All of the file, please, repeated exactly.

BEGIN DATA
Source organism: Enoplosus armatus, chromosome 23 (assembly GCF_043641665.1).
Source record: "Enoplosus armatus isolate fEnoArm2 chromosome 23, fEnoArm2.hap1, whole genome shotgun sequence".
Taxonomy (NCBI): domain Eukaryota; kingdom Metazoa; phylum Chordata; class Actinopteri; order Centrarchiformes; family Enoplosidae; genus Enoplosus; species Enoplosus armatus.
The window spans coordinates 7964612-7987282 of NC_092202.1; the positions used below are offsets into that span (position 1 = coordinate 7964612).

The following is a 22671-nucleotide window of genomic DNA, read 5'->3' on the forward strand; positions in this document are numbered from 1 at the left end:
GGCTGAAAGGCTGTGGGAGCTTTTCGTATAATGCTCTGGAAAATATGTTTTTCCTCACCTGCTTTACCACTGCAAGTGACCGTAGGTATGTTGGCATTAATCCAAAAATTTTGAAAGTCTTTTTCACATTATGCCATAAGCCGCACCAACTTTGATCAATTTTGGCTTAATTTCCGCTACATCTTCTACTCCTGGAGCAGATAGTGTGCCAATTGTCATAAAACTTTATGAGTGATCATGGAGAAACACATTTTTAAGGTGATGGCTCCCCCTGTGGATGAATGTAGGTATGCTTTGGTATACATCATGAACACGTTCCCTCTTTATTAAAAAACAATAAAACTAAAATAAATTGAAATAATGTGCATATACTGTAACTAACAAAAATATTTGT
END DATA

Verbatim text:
Source organism: Enoplosus armatus, chromosome 23 (assembly GCF_043641665.1).
Source record: "Enoplosus armatus isolate fEnoArm2 chromosome 23, fEnoArm2.hap1, whole genome shotgun sequence".
Taxonomy (NCBI): domain Eukaryota; kingdom Metazoa; phylum Chordata; class Actinopteri; order Centrarchiformes; family Enoplosidae; genus Enoplosus; species Enoplosus armatus.
The window spans coordinates 7964612-7987282 of NC_092202.1; the positions used below are offsets into that span (position 1 = coordinate 7964612).

The following is a 22671-nucleotide window of genomic DNA, read 5'->3' on the forward strand; positions in this document are numbered from 1 at the left end:
GGCTGAAAGGCTGTGGGAGCTTTTCGTATAATGCTCTGGAAAATATGTTTTTCCTCACCTGCTTTACCACTGCAAGTGACCGTAGGTATGTTGGCATTAATCCAAAAATTTTGAAAGTCTTTTTCACATTATGCCATAAGCCGCACCAACTTTGATCAATTTTGGCTTAATTTCCGCTACATCTTCTACTCCTGGAGCAGATAGTGTGCCAATTGTCATAAAACTTTATGAGTGATCATGGAGAAACACATTTTTAAGGTGATGGCTCCCCCTGTGGATGAATGTAGGTATGCTTTGGTATACATCATGAACACGTTCCCTCTTTATTAAAAAACAATAAAACTAAAATAAATTGAAATAATGTGCATATACTGTAACTAACAAAAATATTTGT